This is not your typical offshore manufacturing. No, this is, quite literally, offshore manufacturing. When GE’s new wind farm installation, far off the coast of Rhode Island, is completed late next year, it will generate 30 megawatts of electricity—enough to supply power to nearby Block Island and eliminate 150,000 cars’ worth of carbon pollution every year. Upon completion, it will be the first of America’s hopefully-soon-to-be-many offshore wind farms.
Why is It Called “Deepwater Wind”?
Acquired as part of General Electric’s recent Alstom deal, a company called Deepwater Wind has been tasked with installing the five mighty wind turbines that will comprise the wind farm. The turbines’ blade tips will reach 600 feet above the surface of the Atlantic—twice the height of the Statue of Liberty. The three-blade rotors alone have a diameter of over 150 meters.
Those gargantuan rotors will spin GE’s groundbreaking Haliade turbines, which feature direct-drive permanent magnet generators that completely eliminate the need for a gearbox, which in turn reducing the number of moving parts, reduces maintenance requirements, and significantly lowers operating costs. Each turbine will produce six megawatts of power.
The turbines also feature failsafe electrical circuit engineering that allows them to continue operating at reduced capacity, even if two of the three separate circuits should fail. This is key not just for continued productivity, but also for maintenance purposes, as the wind farm’s remote location and often harsh environment can delay repair work.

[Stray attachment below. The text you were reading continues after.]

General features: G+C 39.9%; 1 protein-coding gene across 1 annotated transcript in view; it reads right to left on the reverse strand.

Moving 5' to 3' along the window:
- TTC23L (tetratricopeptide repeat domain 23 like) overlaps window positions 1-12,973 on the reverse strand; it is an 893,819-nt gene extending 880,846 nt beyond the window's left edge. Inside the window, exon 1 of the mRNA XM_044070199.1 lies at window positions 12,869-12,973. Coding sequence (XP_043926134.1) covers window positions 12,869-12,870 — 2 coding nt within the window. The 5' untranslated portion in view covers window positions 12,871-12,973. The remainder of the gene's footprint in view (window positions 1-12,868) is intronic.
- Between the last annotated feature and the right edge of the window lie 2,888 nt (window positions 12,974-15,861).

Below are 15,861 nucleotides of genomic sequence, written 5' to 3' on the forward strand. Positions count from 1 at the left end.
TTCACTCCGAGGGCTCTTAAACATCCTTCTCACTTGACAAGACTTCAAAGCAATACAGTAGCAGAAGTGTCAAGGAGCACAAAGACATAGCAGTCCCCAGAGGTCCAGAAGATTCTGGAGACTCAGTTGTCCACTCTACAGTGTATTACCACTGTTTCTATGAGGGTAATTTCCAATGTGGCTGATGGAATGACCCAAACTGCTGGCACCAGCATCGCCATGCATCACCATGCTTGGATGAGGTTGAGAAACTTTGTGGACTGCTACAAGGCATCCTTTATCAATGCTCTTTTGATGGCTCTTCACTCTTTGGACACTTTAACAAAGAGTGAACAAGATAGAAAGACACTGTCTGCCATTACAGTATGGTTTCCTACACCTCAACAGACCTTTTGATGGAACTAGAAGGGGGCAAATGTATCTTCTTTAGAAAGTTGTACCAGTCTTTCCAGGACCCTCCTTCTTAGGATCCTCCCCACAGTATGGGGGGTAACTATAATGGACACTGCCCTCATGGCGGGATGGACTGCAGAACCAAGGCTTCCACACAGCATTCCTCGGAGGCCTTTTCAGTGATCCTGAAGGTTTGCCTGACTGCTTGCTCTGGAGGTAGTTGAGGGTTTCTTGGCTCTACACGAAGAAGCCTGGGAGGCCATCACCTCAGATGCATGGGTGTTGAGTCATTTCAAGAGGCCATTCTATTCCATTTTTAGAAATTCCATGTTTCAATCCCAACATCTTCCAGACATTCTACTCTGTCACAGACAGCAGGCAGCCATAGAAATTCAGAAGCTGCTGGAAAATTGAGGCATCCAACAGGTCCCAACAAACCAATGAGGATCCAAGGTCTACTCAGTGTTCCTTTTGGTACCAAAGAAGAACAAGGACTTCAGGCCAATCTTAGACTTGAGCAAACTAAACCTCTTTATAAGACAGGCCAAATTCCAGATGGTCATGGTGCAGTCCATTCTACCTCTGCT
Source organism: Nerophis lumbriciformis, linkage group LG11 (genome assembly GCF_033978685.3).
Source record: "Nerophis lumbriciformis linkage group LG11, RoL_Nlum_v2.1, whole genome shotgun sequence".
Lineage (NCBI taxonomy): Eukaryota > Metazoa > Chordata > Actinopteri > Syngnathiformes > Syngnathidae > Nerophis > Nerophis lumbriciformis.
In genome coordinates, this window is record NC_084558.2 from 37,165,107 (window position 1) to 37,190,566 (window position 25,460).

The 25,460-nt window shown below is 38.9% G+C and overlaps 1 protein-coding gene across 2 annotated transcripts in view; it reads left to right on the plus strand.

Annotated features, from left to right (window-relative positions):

A Drop in the Bucket
The Block Island installation’s 30 megawatt production capacity is a mere fraction of the potential offshore wind energy that could be harnessed in the near future. The US Department of Energy estimates that over 4,000 gigawatts of electricity—enough to send Marty McFly back to the future well over three thousand times, and more than quadruple America’s current annual electricity output—could be generated by offshore wind turbines.
“Offshore power [could] power much of the US East Coast,” said Jeffrey Grybowski, a chief executive with Deepwater Wind. “Not least in the Northeast, where wind is strong and we need energy.”
The new wind farm and the highly efficient Haliade turbines will put the United States at the forefront of the renewable energy industry for the first time, thanks to the potent combination of GE’s state-of-the-art power generation technology and Alstom’s wind turbines. Said Bryan Martin, head of US private equity for DE Shaw, the financial firm behind the $290 million wind farm project, “GE and Alstom getting together creates the first real competitor to Siemens,” Europe’s—and the world’s—current leader in offshore wind farm technology.
Though the Block Island installation is America’s first offshore wind farm, there are over 47,000 wind turbines installed across the United States. A good many of those are owned and operated by GE and were built by Alstom, pre-GE deal.